These serious concerns being raised being by experts and parliamentarians will have a big impact on the public uptake of the app.

Privacy by Design

In line with Article 25 of the GDPR, the app’s DPIA states that it was designed and will continue to evolve with the Privacy by Design principles embedded. They include collecting the minimal amount of data necessary; data not leaving the device without the permission of the user; users’ identities obscured to protect their identity; no third-party trackers; proximity data deleted on users’ phones when no longer required; user can delete the app and its data at any time; personal data will not be kept for longer than is necessary in the central database; data in the central database will not be available to those developing in the app apart from in exceptional circumstances; and provision of any data from the central database will be subject to a data protection impact assessment and establishment of legal basis for the disclosure.

Interestingly, the ICO and European Data Protection Board have both favoured the de-centralised model as it is more with Article 25 and the principle of data minimisation under Article 5 of the GDPR.

Identified Risks

The key part of any DPIA are the risks identified and what mitigation can be put in place to reduce that risk if possible. The documented risks in the Covid App include:

  • Transferring of data outside of the EEA
  • Misuse of information by those with access
  • Adequate data processing agreements with relevant data processors
  • Lack of technical or organisational measures implemented to ensure appropriate security of the personal data
  • Personal data not being encrypted both/either in transit or at rest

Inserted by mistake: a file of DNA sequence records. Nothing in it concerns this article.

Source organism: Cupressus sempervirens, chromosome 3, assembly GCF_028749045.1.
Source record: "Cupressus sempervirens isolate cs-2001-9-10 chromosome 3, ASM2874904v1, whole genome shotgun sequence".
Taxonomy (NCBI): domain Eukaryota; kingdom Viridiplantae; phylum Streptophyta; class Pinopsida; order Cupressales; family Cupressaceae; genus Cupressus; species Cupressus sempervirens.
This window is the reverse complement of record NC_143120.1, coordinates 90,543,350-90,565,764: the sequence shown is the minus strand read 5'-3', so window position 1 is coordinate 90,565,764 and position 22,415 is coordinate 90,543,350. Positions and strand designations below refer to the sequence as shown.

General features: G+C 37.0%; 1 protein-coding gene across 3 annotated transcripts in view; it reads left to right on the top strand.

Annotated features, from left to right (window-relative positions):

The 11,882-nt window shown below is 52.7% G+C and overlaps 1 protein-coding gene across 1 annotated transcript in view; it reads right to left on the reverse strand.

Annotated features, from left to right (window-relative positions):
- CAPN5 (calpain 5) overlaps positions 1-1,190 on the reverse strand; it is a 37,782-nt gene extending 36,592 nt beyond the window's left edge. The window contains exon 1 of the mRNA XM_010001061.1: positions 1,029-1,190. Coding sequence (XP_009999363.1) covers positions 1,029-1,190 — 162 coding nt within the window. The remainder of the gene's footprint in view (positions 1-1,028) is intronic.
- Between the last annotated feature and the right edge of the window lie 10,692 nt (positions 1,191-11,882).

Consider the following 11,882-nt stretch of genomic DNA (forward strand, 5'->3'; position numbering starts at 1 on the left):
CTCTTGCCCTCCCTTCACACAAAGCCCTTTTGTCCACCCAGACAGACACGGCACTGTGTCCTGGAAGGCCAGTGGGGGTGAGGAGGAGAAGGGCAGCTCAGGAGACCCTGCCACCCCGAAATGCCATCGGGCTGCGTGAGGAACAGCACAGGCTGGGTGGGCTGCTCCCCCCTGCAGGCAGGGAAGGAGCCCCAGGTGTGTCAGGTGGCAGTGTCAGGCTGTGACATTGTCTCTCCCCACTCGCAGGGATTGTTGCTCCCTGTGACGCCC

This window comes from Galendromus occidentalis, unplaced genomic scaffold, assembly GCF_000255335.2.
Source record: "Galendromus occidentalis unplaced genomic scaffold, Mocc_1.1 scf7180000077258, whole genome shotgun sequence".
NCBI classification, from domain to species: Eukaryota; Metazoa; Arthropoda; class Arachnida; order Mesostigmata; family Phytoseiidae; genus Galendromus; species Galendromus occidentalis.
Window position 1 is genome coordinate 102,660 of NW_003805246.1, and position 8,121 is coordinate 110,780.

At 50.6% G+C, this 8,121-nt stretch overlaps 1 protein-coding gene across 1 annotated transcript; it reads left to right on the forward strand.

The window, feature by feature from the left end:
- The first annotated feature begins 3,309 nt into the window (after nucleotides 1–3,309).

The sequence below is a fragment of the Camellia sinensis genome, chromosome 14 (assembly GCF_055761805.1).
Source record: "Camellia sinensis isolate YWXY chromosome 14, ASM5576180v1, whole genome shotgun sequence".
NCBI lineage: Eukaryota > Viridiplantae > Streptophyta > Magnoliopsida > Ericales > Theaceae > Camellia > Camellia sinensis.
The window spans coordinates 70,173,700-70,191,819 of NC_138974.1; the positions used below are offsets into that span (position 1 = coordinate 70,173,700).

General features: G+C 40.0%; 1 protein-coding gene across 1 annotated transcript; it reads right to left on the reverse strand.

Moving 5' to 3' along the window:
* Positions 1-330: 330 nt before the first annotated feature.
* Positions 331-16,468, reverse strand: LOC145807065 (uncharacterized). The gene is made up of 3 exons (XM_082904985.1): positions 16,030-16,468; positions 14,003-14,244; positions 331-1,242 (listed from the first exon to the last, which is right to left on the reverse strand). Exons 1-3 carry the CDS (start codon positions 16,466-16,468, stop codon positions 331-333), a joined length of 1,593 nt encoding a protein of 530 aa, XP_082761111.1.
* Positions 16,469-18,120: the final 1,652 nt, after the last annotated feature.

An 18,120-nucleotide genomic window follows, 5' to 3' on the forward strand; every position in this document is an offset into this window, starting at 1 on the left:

• Lack of testing which would assess and improve the effectiveness of such technical and organisational measures
  • Inadequate or misleading transparency information
  • Misuse of reference code issued by app for test requests and results management
  • Malicious access to sonar backend by cyber-attack. Extraction and re-identification of sonar backend data by combination with other data
  • Identification of infected individual due to minimal contact – e.g. isolated person with carer who is only contact
  • Malicious or hypochondriac incorrect self-diagnosis on app
  • Absence of controls over access to app by children
  • Lower than expected public trust at launch
  • Uncertainty about whether users will be able to exercise SRRs in relation to data held in the sonar backend
  • Uncertainty over retention of individual data items

It is surprising that the Covid App DPIA only identifies 15 risks in such a major project involving sharing Special Category Data. To assess all those risks as low to medium also casts doubts on the robustness of the risk assessments. Recently we heard that wide-ranging security flaws have been flagged by security researchers involved in the Isle of Wight pilot.

There also seems to be a lack of clarity about the data being processed by the app.